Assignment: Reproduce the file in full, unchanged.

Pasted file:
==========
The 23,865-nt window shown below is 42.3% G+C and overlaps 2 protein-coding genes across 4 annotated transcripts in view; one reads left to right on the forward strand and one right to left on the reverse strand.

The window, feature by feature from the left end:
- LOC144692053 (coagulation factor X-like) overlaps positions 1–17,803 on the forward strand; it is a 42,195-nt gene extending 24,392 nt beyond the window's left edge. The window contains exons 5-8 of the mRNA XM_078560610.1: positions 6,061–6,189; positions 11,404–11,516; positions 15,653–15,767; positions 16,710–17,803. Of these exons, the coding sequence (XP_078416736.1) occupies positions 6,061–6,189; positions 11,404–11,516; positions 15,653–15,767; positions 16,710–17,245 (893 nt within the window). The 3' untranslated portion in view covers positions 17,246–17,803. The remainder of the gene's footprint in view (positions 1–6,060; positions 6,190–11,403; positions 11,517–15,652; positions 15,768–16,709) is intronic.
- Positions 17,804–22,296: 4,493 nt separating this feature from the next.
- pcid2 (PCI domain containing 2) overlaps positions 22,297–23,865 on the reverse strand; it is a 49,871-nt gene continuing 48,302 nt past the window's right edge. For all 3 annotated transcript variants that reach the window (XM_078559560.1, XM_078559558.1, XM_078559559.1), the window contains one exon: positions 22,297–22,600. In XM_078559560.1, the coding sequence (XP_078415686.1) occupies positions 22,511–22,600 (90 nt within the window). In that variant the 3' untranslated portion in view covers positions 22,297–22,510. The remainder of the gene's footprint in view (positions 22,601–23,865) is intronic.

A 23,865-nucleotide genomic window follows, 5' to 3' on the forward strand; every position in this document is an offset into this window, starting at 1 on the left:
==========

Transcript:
The 23,865-nt window shown below is 42.3% G+C and overlaps 2 protein-coding genes across 4 annotated transcripts in view; one reads left to right on the forward strand and one right to left on the reverse strand.

The window, feature by feature from the left end:
- LOC144692053 (coagulation factor X-like) overlaps positions 1–17,803 on the forward strand; it is a 42,195-nt gene extending 24,392 nt beyond the window's left edge. The window contains exons 5-8 of the mRNA XM_078560610.1: positions 6,061–6,189; positions 11,404–11,516; positions 15,653–15,767; positions 16,710–17,803. Of these exons, the coding sequence (XP_078416736.1) occupies positions 6,061–6,189; positions 11,404–11,516; positions 15,653–15,767; positions 16,710–17,245 (893 nt within the window). The 3' untranslated portion in view covers positions 17,246–17,803. The remainder of the gene's footprint in view (positions 1–6,060; positions 6,190–11,403; positions 11,517–15,652; positions 15,768–16,709) is intronic.
- Positions 17,804–22,296: 4,493 nt separating this feature from the next.
- pcid2 (PCI domain containing 2) overlaps positions 22,297–23,865 on the reverse strand; it is a 49,871-nt gene continuing 48,302 nt past the window's right edge. For all 3 annotated transcript variants that reach the window (XM_078559560.1, XM_078559558.1, XM_078559559.1), the window contains one exon: positions 22,297–22,600. In XM_078559560.1, the coding sequence (XP_078415686.1) occupies positions 22,511–22,600 (90 nt within the window). In that variant the 3' untranslated portion in view covers positions 22,297–22,510. The remainder of the gene's footprint in view (positions 22,601–23,865) is intronic.

A 23,865-nucleotide genomic window follows, 5' to 3' on the forward strand; every position in this document is an offset into this window, starting at 1 on the left: